November 24, 2014 02:35 UTC

Education

Mali Conflict Keeps Children Out of School

Read, listen and learn English with this story. Double-click on any word to find the definition in the Merriam-Webster Learner's Dictionary.

These refugees from the Malian town of Gao are staying in Bamako, the country's capital.These refugees from the Malian town of Gao are staying in Bamako, the country's capital.
x
These refugees from the Malian town of Gao are staying in Bamako, the country's capital.
These refugees from the Malian town of Gao are staying in Bamako, the country's capital.

Multimedia

Play or download an MP3 of this story
From VOA Learning English, this is the Education Report in Special English.
 
Students and teachers are busy with the new school year in Mali and throughout West Africa. However, aid workers say most of the children in northern Mali are unable to go to school. Militants including some from the group al-Qaida in the Islamic Maghreb took control of the north in April. The Islamists are enforcing their own severe form of Sharia law in the occupied territory.  
 
The United Nations Security Council is urging West African countries to speed up preparations for a military intervention in northern Mali. There are concerns that the conflict might spread to other countries.
 
Large numbers of northerners have fled to the government-held south or to neighboring countries. Tom Mccormack is the Sahel director for the aid group Save the Children USA. He says there has not been enough information from northern Mali to fully understand the situation.
 
“We are very concerned that education is not being provided for all children. We’re concerned that funds need to be made available to assist children, particularly those who have been displaced by the fighting, have not been made available, especially for education in this emergency response that we and other actors on the ground here are trying to respond to.”
 
Save the Children is part of the Education Cluster, a group created by the U.N. to coordinate the emergency response in Mali. The Education Cluster says the two hundred forty thousand students remaining in the north have little to no access to education. Cluster official Joa Keis says this increases the risk of children being recruited as child soldiers.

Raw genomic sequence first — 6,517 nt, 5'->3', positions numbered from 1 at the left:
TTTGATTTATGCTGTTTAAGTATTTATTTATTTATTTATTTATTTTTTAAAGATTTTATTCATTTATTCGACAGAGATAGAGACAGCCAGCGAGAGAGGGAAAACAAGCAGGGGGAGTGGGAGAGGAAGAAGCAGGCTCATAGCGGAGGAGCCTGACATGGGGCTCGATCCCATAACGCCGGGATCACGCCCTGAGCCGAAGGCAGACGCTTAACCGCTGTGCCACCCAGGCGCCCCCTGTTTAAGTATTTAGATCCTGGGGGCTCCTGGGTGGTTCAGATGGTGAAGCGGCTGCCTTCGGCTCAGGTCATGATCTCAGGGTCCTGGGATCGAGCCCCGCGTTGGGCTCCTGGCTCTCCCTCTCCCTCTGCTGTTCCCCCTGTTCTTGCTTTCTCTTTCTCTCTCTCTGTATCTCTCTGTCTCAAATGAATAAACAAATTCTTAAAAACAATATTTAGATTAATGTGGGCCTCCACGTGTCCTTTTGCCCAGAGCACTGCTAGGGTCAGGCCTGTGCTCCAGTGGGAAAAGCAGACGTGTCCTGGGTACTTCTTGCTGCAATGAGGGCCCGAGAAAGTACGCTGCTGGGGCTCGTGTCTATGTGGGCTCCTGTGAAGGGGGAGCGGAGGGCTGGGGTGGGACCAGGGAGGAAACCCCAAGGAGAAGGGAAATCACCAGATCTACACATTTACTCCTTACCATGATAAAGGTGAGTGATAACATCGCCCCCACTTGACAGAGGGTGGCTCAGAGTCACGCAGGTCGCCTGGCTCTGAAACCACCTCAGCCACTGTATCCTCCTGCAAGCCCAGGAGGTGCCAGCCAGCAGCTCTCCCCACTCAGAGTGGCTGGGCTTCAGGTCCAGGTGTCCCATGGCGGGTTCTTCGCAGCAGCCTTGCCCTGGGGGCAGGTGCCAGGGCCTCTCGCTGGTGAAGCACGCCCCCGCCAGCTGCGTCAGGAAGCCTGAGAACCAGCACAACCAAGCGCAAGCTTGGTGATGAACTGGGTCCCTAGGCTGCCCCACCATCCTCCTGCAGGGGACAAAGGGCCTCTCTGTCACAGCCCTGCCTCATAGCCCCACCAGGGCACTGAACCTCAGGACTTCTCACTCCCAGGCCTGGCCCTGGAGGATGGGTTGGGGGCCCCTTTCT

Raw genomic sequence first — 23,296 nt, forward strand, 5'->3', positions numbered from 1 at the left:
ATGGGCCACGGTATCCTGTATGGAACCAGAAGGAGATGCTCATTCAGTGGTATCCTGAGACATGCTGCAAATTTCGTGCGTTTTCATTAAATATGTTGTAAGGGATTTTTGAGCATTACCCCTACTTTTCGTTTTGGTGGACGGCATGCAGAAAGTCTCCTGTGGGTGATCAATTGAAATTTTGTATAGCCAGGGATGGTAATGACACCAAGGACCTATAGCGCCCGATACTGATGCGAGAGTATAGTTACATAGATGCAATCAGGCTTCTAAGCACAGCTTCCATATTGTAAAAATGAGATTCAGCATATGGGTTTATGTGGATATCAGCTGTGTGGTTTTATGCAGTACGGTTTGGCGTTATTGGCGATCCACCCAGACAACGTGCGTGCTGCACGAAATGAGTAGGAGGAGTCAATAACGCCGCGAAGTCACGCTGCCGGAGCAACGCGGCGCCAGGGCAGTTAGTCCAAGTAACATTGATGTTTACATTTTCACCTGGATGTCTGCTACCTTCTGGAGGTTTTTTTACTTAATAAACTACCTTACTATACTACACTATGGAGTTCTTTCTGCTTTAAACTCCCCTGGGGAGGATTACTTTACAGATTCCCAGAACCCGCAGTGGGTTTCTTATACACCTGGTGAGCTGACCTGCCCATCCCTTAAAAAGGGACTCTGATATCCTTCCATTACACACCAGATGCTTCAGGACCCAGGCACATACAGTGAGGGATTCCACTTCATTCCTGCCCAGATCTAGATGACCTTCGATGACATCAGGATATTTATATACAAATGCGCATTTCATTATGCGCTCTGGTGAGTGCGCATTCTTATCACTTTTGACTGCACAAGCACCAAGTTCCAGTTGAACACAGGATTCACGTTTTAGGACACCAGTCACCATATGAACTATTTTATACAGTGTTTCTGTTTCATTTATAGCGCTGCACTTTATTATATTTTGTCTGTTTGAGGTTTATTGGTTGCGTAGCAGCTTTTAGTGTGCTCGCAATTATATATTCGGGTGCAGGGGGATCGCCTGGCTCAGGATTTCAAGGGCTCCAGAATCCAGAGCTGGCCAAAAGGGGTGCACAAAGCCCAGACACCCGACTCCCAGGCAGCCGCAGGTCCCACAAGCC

“It’s been shown that out-of-school children are particularly vulnerable to falling into the hands of armed groups given the situation in northern Mali. With the presence of several armed groups controlling the area, it is particularly important that we use education as a means of protecting children from the potential for ongoing use of child soldiers.”
 
Human rights groups say the Islamists are actively recruiting children as young as twelve years old.
 
The Education Cluster surveyed twenty five organizations in the north. Three-fourths of them said local schools had been vandalized or destroyed. Half reported that teachers had fled to the south. And one-third said armed groups occupy schools.
 
Save the Children also says flooding has affected an additional sixty thousand children across Mali.
 
Yet financial assistance for the country remains low. Joa Keis says last year's humanitarian appeals process met just four percent of the goal.
 
Teachers and local organizations say they have kept some schools operating in the north by negotiating compromises with armed groups. Subjects like philosophy and biology are often not allowed. Girls and boys must often be separated. And some schools are only allowed to teach in Arabic, a language that most of the students do not even speak.
___
 
Contributing: Peter Tinti and Jerilyn Watson
This forum has been closed.
Comment Sorting
Comments
     
by: Doan Thi Hoai Thuy from: viet nam
10/29/2012 2:20 PM
big thanks VOA, I love Mr. Steve ember


by: Maurizio from: Italy
10/29/2012 10:51 AM
That type of abuse is just a part of the aspect in situation like this. Armed groups can impose their will just because they are armed. If we want to resolve situation like this is important that every industrialized country that produce arms decide together to ban the arms trade that provides wealth just for few and it creates many problems and high costs to world community.


by: Edgar Guariguata Gil from: Venezuela
10/26/2012 11:47 AM
What a shame, it is the sadest history I hear, what a shame.
The children are the future, don't forget that


by: BIJU.P.Y. from: SOUTH INDIA
10/25/2012 3:04 PM